But bearing in mind the horrors that were perpetrated by the white minority during this turbulent time, why isn’t this pain even hinted at in this music? For example, there is none of the anger, ennui, resignation or self pity we hear in the blues of the American South. In fact mbaqanga music is so fizzing with melody and energy that it could have been produced by a hit factory such as Motown or Stax. My theory is that it doesn’t have the kind of emotional resonance we might expect it to, because its power - for the people that made it anyway - lies elsewhere. This is music with great forward momentum. This is music that rolls along on its fat, bubbling bass lines and metallically chiming guitar riffs. It’s essentially covert marching music with added soul, powered by the pleasure the musicians took in playing it, and getting lost in it. So, not music for music’s sake, as much as music for sanity’s sake. As previously mentioned, jazz and gospel are often the first words to come up when township jive music of this period is discussed. But it’s the rebellious energy of rock that comes across most strongly to this critic’s ears in many of these guitar-led songs.
On Next Stop … Soweto you can hear the Big Four’s “Wenzani Umora” with it’s galloping “Gloria”-like riff, wailing harmonica, and repeated refrain of “War!” which has a veiled anger to it which could never have been expressed by the more sophisticated and elevated forms of jazz or gospel. Then on “Maphuthi” there’s the thrilling juxtaposition of hard-edged rhythm guitar with the ecstatic vocal harmonies of the Mgababa Queens. Yes, there are arrangements and chord progressions that stem from these older and more dignified genres, but it’s rock and pop that are the souped-up motors powering ninety percent of mbaqanga music. Music that the people would have danced the night away to, hoping that their illegal gathering wouldn’t be closed down, or even that they wouldn’t be dead before dawn. The sound of insurrection and rebellion has never sounded so heartbreakingly beautiful and infectiously danceable as it does on these old 45s gathered together here.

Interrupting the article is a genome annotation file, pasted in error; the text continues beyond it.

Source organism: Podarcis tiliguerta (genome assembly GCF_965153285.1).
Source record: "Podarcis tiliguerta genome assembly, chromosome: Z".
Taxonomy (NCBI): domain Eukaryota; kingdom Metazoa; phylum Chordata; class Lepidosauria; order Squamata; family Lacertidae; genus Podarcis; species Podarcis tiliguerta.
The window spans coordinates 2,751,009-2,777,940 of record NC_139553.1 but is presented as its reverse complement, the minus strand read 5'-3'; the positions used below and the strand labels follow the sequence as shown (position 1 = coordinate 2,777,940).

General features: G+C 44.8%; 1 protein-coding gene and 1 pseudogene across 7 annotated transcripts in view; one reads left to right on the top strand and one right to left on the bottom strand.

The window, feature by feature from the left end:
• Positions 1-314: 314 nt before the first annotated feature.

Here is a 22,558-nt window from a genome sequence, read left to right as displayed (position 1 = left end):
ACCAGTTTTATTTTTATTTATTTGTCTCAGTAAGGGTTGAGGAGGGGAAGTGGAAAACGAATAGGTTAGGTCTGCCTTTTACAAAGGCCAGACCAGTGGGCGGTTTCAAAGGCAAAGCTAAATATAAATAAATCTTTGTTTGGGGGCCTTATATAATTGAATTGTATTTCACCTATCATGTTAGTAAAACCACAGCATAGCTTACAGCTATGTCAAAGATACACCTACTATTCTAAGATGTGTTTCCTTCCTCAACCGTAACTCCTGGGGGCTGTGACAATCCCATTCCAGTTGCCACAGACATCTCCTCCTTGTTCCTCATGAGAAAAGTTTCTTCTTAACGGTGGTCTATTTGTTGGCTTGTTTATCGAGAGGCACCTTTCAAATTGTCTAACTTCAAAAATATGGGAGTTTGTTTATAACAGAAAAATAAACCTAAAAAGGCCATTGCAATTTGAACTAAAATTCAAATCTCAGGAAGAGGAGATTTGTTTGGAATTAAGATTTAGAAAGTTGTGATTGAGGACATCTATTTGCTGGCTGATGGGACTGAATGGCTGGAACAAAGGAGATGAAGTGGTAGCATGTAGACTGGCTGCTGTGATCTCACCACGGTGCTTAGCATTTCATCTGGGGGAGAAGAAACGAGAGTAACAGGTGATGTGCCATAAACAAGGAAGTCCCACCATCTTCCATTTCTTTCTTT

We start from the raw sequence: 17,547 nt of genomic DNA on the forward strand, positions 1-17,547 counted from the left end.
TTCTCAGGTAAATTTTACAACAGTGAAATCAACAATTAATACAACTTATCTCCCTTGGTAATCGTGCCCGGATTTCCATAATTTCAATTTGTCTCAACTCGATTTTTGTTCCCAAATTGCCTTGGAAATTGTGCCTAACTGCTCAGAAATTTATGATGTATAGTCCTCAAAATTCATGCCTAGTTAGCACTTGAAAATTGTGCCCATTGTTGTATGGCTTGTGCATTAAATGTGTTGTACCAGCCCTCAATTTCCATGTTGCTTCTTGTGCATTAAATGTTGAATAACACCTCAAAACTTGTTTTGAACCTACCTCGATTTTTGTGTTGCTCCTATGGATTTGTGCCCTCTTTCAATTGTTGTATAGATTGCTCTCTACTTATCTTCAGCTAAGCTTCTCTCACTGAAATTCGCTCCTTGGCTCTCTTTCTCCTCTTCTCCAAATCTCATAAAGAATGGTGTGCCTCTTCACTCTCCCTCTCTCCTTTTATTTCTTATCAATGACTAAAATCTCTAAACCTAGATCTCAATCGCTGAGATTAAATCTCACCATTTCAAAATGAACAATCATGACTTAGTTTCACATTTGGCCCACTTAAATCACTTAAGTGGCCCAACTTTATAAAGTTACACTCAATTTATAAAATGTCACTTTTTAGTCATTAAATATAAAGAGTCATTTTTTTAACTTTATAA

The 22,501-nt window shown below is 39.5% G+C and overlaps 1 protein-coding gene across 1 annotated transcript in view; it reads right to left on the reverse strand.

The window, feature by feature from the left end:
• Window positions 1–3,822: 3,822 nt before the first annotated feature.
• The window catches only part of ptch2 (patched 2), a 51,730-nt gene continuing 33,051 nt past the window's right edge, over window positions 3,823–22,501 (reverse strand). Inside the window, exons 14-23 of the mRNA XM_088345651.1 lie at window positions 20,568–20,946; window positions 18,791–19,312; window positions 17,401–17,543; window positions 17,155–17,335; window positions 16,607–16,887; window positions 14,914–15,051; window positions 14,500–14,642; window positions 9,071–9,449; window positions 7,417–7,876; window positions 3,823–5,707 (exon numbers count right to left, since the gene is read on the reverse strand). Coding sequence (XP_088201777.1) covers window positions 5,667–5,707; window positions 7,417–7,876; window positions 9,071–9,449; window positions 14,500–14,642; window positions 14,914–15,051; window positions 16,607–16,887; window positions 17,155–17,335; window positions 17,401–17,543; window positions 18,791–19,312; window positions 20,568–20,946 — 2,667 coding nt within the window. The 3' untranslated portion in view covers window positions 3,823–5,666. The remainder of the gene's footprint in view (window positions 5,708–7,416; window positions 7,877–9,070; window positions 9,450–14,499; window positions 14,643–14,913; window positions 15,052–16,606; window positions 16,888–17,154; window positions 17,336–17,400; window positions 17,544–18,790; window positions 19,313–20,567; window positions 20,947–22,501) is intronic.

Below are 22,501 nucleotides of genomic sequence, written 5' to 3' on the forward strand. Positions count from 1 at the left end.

So why did this vital form fizzle-out? Because apartheid certainly outlasted the 1970s. Well it didn’t exactly. It just followed the same course most popular music followed at the beginning of the 1980s. It got polluted and diluted by new technology and new styles. The kitsch sterility of the digital synthesizer and the four-to-the-floor tyranny of disco meant that these great bands had to adapt or die, so the majority of them adapted. But its sonic signal lingered on. This was proven by the fact that in 1983 a certain Mr Malcolm McLaren flew into Soweto and then flew out again with the makings of one of his biggest hit “Double Dutch” (a reimagining – as they say these days – of the Boyoyo Boys song “Puleng”). One of the Boyoyo Boys was subsequently able to get married on the royalties he earned.
Then in 1986, Paul Simon also cultivated a symbiotic relationship with township musicians. This resulted in both his Grammy-winning, multi-million-selling Graceland album and a highly successful and sustained international career for the band that inspired him and guested on Graceland, Ladysmith Black Mambaso. And then in 1990, Nelson Mandela was released from Robben Island, and apartheid finally disintegrated in 1994. But that of course is another story.
Malcolm McLaren's "Double Dutch" video